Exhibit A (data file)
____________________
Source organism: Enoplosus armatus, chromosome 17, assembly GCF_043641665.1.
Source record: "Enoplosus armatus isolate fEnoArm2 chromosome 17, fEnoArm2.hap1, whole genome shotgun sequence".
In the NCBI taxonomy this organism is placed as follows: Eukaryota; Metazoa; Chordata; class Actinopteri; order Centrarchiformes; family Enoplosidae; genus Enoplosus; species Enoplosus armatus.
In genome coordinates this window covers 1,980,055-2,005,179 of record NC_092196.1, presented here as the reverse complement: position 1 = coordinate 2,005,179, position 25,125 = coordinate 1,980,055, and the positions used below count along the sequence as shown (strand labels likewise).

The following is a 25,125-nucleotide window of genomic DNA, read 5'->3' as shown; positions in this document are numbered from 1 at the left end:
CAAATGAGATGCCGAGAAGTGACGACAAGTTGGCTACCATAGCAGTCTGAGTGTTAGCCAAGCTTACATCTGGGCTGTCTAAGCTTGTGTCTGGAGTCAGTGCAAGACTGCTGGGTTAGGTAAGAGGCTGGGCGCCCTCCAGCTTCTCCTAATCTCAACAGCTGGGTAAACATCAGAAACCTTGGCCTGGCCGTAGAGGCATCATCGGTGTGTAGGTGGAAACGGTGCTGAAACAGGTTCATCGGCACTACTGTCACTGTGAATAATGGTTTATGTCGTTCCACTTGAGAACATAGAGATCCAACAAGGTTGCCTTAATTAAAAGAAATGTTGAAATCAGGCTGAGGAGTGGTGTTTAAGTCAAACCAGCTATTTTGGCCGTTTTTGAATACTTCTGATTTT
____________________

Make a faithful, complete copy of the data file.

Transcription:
Source organism: Enoplosus armatus, chromosome 17, assembly GCF_043641665.1.
Source record: "Enoplosus armatus isolate fEnoArm2 chromosome 17, fEnoArm2.hap1, whole genome shotgun sequence".
In the NCBI taxonomy this organism is placed as follows: Eukaryota; Metazoa; Chordata; class Actinopteri; order Centrarchiformes; family Enoplosidae; genus Enoplosus; species Enoplosus armatus.
In genome coordinates this window covers 1,980,055-2,005,179 of record NC_092196.1, presented here as the reverse complement: position 1 = coordinate 2,005,179, position 25,125 = coordinate 1,980,055, and the positions used below count along the sequence as shown (strand labels likewise).

The following is a 25,125-nucleotide window of genomic DNA, read 5'->3' as shown; positions in this document are numbered from 1 at the left end:
CAAATGAGATGCCGAGAAGTGACGACAAGTTGGCTACCATAGCAGTCTGAGTGTTAGCCAAGCTTACATCTGGGCTGTCTAAGCTTGTGTCTGGAGTCAGTGCAAGACTGCTGGGTTAGGTAAGAGGCTGGGCGCCCTCCAGCTTCTCCTAATCTCAACAGCTGGGTAAACATCAGAAACCTTGGCCTGGCCGTAGAGGCATCATCGGTGTGTAGGTGGAAACGGTGCTGAAACAGGTTCATCGGCACTACTGTCACTGTGAATAATGGTTTATGTCGTTCCACTTGAGAACATAGAGATCCAACAAGGTTGCCTTAATTAAAAGAAATGTTGAAATCAGGCTGAGGAGTGGTGTTTAAGTCAAACCAGCTATTTTGGCCGTTTTTGAATACTTCTGATTTT